#BlogTour #Review: Lake Child by Isabel Ashdown #Thriller @IsabelAshdown

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Today I am thrilled to be hosting a stop on the blog tour for Isabel Ashdown’s latest psychological thriller, Lake Child. Set in the stunningly beautiful Norwegian fjords, this baby will have you lulled into a false sense of serenity whilst continually pummelling you with an intense family drama full of unexpected twists and heart wrenching moments. If you like a little nail biting while your emotions get played like a dollar store banjo, then this one will certainly be for you!

lake childTitle: Lake Child

Author: Isabel Ashdown

Publisher: Trapeze

Publication Date: September 19, 2019

Genre: Psychological Triller, Mystery

Themes: Amnesia, Family, Trauma, Romance

Features: N/A

My Rating: 5/ 5


You trust your family. They love you. Don’t they?

When 17-year-old Eva Olsen awakes after a horrific accident that has left her bedbound, her parents are right by her side. Caring and kind, they watch over her night and day in the attic room of their family home in the forests of Norway.

But the accident has left Eva without her most recent memories. And someone isn’t telling her the truth. As secrets from the night of the accident begin to surface, Eva realises – she has to escape her parents’ house and discover the truth. But what if someone doesn’t want her to find it?

An edge-of-your-seat, atmospheric psychological thriller for fans of The Sinner and Sharp Objects.

My Review

Eva has been in a terrible accident, and when she wakes up nothing is as it seems. Her memories of the recent past remain tantalizingly out of reach, the driver of the vehicle she was found in can’t be located, her best friends are mysteriously absent from her life, and her parents are keeping some pretty big secrets. And to make things worse, it appears that the police might be in on the deception. Whether it’s to keep her under control or for her own good, Eva is locked away 24/7 in the attic of her parents home and begins to go to extreme measures to gain even a paltry glimpse of freedom, claw back her memories, and uncover the secrets that everyone seems so desperate to keep from her.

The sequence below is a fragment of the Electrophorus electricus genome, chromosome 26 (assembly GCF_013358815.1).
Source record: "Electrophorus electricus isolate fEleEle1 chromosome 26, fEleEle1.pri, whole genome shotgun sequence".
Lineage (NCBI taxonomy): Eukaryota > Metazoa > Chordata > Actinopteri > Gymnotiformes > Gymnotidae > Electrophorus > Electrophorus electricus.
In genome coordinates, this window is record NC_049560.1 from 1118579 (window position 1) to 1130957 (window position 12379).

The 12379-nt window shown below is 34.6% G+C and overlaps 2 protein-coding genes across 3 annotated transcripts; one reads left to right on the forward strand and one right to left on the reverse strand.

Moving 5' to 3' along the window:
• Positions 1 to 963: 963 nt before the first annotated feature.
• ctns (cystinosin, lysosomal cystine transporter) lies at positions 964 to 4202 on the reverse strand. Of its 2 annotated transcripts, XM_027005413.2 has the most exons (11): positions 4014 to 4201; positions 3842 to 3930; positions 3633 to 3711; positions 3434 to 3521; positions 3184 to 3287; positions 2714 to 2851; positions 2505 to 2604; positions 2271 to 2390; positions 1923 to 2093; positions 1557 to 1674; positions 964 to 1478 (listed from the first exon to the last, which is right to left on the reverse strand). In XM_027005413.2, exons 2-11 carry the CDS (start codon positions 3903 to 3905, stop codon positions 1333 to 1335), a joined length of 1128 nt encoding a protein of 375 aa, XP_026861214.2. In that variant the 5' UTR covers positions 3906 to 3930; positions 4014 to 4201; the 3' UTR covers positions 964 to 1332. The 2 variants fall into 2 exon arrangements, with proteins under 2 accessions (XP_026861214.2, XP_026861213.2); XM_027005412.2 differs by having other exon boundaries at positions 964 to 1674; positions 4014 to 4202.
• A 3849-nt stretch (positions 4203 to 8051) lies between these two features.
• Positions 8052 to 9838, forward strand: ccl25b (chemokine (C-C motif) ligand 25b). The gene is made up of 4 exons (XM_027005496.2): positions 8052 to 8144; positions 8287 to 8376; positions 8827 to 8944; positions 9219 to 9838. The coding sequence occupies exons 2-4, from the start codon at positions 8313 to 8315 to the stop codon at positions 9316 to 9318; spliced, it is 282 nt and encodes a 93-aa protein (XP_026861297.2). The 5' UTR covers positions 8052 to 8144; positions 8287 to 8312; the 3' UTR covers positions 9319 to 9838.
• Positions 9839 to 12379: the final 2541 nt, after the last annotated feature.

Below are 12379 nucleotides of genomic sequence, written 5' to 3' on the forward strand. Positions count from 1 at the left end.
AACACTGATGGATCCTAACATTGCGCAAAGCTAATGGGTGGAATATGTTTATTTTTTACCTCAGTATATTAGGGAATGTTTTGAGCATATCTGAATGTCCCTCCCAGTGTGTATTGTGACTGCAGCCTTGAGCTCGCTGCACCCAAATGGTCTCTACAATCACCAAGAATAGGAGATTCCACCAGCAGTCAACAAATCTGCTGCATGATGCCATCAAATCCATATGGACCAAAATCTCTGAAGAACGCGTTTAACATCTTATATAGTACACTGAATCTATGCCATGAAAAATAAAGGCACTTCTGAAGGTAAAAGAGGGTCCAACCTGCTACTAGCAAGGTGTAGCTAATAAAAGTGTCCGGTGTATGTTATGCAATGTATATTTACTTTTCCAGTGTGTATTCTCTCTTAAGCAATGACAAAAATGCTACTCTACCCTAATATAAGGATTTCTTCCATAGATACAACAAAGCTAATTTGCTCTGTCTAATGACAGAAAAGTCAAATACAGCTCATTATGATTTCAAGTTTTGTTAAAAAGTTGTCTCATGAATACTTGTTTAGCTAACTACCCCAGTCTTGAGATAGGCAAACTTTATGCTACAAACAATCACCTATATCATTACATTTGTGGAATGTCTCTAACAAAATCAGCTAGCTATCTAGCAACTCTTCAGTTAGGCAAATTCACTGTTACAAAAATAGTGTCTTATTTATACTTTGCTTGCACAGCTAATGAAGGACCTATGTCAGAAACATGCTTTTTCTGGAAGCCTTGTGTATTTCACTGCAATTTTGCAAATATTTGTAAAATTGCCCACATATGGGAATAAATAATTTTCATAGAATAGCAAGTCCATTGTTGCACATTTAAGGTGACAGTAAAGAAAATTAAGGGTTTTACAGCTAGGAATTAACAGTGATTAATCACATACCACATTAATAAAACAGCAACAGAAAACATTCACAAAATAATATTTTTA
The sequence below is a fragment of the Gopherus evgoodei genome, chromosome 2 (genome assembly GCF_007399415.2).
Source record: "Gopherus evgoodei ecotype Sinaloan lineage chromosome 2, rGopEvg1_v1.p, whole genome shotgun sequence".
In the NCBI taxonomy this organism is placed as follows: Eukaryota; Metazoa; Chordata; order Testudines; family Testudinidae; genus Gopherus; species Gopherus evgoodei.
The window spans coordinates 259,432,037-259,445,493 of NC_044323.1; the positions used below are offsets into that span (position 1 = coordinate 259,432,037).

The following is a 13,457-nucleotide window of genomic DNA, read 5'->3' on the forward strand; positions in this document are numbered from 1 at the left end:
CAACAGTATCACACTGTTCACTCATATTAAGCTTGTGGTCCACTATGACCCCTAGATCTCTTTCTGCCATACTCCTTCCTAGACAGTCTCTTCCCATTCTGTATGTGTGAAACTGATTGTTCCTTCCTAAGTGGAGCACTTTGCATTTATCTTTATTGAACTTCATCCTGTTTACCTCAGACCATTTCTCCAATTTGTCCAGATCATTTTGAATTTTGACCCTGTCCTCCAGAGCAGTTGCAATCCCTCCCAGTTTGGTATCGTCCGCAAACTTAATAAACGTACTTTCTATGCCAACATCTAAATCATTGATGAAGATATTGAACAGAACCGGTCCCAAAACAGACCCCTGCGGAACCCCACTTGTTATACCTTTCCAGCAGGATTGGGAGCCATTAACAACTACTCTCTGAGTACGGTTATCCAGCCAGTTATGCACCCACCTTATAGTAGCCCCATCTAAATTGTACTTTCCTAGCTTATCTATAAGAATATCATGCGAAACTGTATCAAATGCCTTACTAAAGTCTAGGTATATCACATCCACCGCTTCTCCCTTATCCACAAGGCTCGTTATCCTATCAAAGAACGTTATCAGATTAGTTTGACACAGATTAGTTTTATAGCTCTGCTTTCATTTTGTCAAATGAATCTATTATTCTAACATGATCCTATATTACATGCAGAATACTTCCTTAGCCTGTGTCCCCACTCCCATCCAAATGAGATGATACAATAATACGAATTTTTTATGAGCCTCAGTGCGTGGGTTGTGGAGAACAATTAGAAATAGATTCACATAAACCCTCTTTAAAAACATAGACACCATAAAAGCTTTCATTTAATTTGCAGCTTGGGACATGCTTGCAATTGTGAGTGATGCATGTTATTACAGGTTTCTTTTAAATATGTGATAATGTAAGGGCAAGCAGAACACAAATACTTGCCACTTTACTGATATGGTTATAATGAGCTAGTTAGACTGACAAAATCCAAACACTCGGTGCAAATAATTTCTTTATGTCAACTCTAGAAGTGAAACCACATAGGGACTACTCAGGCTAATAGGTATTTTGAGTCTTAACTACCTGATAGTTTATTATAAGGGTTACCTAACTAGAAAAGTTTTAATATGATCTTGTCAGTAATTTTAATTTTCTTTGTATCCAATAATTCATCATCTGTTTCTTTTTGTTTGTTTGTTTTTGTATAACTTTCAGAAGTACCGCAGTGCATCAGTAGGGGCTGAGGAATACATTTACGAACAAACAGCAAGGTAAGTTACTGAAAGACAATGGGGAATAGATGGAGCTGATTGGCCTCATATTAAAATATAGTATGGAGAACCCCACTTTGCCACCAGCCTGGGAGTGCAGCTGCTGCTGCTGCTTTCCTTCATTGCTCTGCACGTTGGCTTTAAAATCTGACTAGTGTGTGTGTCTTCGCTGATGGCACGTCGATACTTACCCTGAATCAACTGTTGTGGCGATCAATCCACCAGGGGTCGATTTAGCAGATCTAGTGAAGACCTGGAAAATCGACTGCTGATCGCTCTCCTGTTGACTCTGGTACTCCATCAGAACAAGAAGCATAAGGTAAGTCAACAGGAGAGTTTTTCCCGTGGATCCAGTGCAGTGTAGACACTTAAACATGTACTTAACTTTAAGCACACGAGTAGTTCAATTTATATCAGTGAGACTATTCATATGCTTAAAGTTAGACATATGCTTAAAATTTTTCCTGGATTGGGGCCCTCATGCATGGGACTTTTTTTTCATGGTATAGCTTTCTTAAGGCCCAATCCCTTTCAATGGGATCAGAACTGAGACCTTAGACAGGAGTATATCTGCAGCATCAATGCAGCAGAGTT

I can’t say a whole lot more without dropping some serious spoilers, but hold hell what an amazing rollercoaster ride! I was gripping my seat for 90% of the book and bawling my face off for the other 10%. I mean, I got so wrapped up in Eva’s story that I almost forgot to eat dinner the first night that I picked this baby up. Everything from her parents approach to Eva’s recovery to attempting to solve her own case, and from reconnecting with her friends to Eva’s budding romance, is so emotionally fraught that it hurts.